La Quinta holds a unique distinction among the upscale communities in the Coachella Valley.
It boasts the only restaurant that bears “The King’s” name— Arnold Palmer’s Restaurant located off the busy Avenue 52 that connects the La Quinta Resort to the PGA West complex of golf courses. The most familiar golf course is the Palmer Private that hosts the final round of the Humana Challenge (formerly the Bob Hope Celebrity Classic).
A branch of the All American Canal is utilized on a couple of closing holes. Intense golf fans will recognize two of the other PGA West tracks—the TPC Stadium course designed by Pete Dye and the Jack Nicklaus Tournament course that are utilized during Q-school when it was on the West Coast.
We dined at the restaurant on the Tuesday before Thanksgiving, having earlier enjoyed one of Arnold’s golf designs, the Classic Club, where many holes feature water hazards that are very much in play. As restaurant general manager Dustin Nichols described the evening at the restaurant, it was “the night before things will get really busy—Thanksgiving Day is very busy, but the Friday and Saturday evenings that follow will be even busier” —some of their top 10 days of the year. Incidentally, as with other similar stand-alone restaurants in the very seasonal Coachella Valley, the restaurant closes for summer and fall months.
Palmer lived in a private club in La Quinta during the winter months before returning to Florida for his namesake PGA Tour event at his Bay Hill Club in Orlando. According to Nichols, he could be found hanging out in his restaurant two or three days a week when he was in town. The restaurant is filled with trophies and memorabilia (his replicas of the Claret Jug from the British Open, a Master’s trophy and a U.S. Open). Hanging over the fireplace in the main dining room is a framed green jacket.
The restaurant, thanks to an abundant patio that has plenty of heaters, can serve about 300 diners at one time. It also features an artificial surface putting green (originally it was grass and took up most of the expansive patio).
The wine list delivered interactively on an IPad. It is easy to use and allows patrons to browse offerings by the glass within categories as well as offerings by the bottle. There is plenty of breadth to the list and some surprisingly affordable options. Palmer partnered with the Luna winery in the Napa Valley to offer his own label of California chardonnay and cabernet sauvignon. The price at the restaurant was $32 for a bottle. If you visit the winery, there are reserve bottles available.
For the upscale wine lovers, there are plenty of options at $100 to $400 per bottle. The IPad allows the list to be immediately updated if a particular wine sells out or a vintage changes.
The menu is a nice mix of dishes utilizing local ingredients (bacon and date skewers and dates in a Coachella Valley date and strawberry salad, while also mixing in Palmer’s personal favorites such as his chopped BLT salad with double-smoked bacon, diced red onion, tomato and blue cheese dressing.
When it comes to entrees, his favorites are meatloaf, slow-roasted pot roast (both served with mashed potatoes and gravy), the Montgomery Inn ribs and the Filet Mignon Beef Stroganoff. Nichols pointed out the different approach to the stroganoff—they cook a 6-oz filet, then slice it over egg noodles dressed with brown gravy, sour cream and chives. The menu features plenty of quality items, but Arnie’s favorites give the menu the unusual twist.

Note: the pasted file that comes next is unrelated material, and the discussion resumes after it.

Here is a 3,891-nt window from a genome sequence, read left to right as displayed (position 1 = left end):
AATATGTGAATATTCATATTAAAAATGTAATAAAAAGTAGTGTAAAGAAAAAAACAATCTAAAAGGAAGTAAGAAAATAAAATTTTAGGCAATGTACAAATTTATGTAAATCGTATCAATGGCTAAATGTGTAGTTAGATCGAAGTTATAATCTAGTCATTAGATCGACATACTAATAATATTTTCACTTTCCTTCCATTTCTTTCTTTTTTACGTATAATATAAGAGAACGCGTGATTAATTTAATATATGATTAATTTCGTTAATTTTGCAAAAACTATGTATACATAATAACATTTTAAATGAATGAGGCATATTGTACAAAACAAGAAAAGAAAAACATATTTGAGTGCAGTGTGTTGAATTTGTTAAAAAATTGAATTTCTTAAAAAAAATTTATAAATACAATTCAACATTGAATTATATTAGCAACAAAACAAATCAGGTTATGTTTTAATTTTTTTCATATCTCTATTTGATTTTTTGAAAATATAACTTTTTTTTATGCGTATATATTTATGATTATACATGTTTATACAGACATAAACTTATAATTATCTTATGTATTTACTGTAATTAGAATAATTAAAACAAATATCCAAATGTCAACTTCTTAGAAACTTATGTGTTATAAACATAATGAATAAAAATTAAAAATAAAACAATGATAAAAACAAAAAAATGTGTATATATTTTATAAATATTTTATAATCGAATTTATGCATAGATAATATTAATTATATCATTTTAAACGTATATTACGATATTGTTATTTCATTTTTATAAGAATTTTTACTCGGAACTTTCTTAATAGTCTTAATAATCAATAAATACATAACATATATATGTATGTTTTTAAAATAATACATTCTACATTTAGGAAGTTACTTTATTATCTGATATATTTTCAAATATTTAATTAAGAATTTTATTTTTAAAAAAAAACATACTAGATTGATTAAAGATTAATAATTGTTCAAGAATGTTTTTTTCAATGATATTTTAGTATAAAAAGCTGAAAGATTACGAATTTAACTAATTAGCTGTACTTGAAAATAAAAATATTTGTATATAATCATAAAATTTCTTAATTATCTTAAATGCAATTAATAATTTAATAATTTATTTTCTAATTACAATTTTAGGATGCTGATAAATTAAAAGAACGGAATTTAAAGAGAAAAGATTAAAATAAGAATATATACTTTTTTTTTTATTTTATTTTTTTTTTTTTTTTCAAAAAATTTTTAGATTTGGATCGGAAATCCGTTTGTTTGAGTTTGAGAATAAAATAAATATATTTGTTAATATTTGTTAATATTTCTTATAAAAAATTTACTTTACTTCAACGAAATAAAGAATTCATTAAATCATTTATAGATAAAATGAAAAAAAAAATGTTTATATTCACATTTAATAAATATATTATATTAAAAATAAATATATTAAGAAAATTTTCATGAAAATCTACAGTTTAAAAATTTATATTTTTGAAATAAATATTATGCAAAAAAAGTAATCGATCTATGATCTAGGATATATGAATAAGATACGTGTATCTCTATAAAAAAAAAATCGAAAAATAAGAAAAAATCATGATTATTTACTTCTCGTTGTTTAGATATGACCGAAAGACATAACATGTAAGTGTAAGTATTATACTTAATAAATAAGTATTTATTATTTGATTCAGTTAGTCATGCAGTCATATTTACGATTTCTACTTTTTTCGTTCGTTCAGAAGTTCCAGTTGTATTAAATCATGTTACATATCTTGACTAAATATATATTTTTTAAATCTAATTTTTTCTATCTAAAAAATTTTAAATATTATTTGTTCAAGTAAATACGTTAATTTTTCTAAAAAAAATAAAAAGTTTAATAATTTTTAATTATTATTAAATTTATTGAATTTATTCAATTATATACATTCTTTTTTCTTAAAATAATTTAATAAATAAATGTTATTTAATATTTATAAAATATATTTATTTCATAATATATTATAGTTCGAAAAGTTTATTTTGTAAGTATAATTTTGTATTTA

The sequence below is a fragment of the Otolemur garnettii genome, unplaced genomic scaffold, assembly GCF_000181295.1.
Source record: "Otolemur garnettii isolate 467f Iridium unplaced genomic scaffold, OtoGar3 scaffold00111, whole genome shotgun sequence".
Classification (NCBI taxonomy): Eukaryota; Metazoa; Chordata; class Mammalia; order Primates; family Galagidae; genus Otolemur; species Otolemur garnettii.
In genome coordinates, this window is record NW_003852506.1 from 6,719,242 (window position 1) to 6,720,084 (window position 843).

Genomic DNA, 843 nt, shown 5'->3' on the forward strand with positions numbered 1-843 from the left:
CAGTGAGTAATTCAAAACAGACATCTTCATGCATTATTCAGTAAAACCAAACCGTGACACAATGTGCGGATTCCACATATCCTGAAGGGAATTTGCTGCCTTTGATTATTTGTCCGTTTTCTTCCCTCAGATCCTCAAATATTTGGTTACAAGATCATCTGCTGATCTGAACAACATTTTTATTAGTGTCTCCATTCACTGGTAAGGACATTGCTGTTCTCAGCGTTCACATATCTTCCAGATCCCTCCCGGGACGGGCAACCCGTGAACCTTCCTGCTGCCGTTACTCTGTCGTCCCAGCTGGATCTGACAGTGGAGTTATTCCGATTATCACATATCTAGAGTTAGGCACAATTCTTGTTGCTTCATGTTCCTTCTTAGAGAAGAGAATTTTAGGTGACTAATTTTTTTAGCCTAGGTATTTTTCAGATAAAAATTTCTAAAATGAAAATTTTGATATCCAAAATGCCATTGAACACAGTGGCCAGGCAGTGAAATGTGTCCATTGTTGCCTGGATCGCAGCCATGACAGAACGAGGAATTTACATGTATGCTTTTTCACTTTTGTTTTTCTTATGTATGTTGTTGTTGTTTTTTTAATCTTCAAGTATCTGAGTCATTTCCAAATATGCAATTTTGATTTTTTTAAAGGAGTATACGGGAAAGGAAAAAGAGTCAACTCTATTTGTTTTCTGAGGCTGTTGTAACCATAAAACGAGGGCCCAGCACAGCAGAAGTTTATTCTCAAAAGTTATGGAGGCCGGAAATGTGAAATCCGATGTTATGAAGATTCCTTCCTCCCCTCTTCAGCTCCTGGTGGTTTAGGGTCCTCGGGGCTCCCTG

Our server, Erik Estrada (no relation to the former CHPs star now on the Indian casino circuit with a game show), has been in the hospitality business in the Coachella Valley for years.
He started us with a selection of appetizers, all paired with a Domaine Chandon Chardonnay. The Dungeness crab cakes were superb—loaded with crab. We also sampled the lobster bisque, the lobster Mac & Cheese and the Coachella date and bacon skewers. All excellent choices, but I was particularly surprised by the date and bacon skewers. I am no fan of dates, but wrap them in an excellent piece of smoked bacon and roast them and the combination was delightful. Of course, what isn’t enhanced by bacon enhances?
We tried two salads—the Coachella date and strawberry with kale, arugula and other greens, goat cheese, walnuts dressed in an herb citrus vinaigrette and the chopped butter leaf salad with golden beets, pine nuts, blue cheese in a Dijon vinaigrette. Both were excellent, although given a choice, I would opt for the butter lettuce and the beets.
Erik’s choices for entrees included the 10-oz filet with balsamic glazed asparagus and garlic whipped potatoes along with the blackened double-cut pork chop. The pork chop was added to the menu in the last year and has become a favorite—easy to see why. He paired the chop with Belle Glos “Las Alturas” from Santa Maria, while the filet was paired with a Provenance Napa Valley merlot. The ribs were paired with a Rosenblum petite sirah.
The fish choice (the menu offers shrimp scampi, grilled salmon and swordfish, and Maine Diver Scallops) was the honey-soy glazed sea bass with lobster dumplings, shitake mushrooms and blue lake green beans. It was simply wonderful when Erik paired it with a Frank Family Chardonnay from the Napa Valley.
There are a variety of options for desert—we opted for the Grasshopper –mint chip ice cream with homemade chocolate cookies.
For golfers, visiting the restaurant is a wonderful walk down memory lane with The King—that’s good for one visit—the food will bring you back. For buddy trips, the putting green can extend the round into happy hour.
Please see www.arnoldpalmersrestaurant.com
By Tim Hunt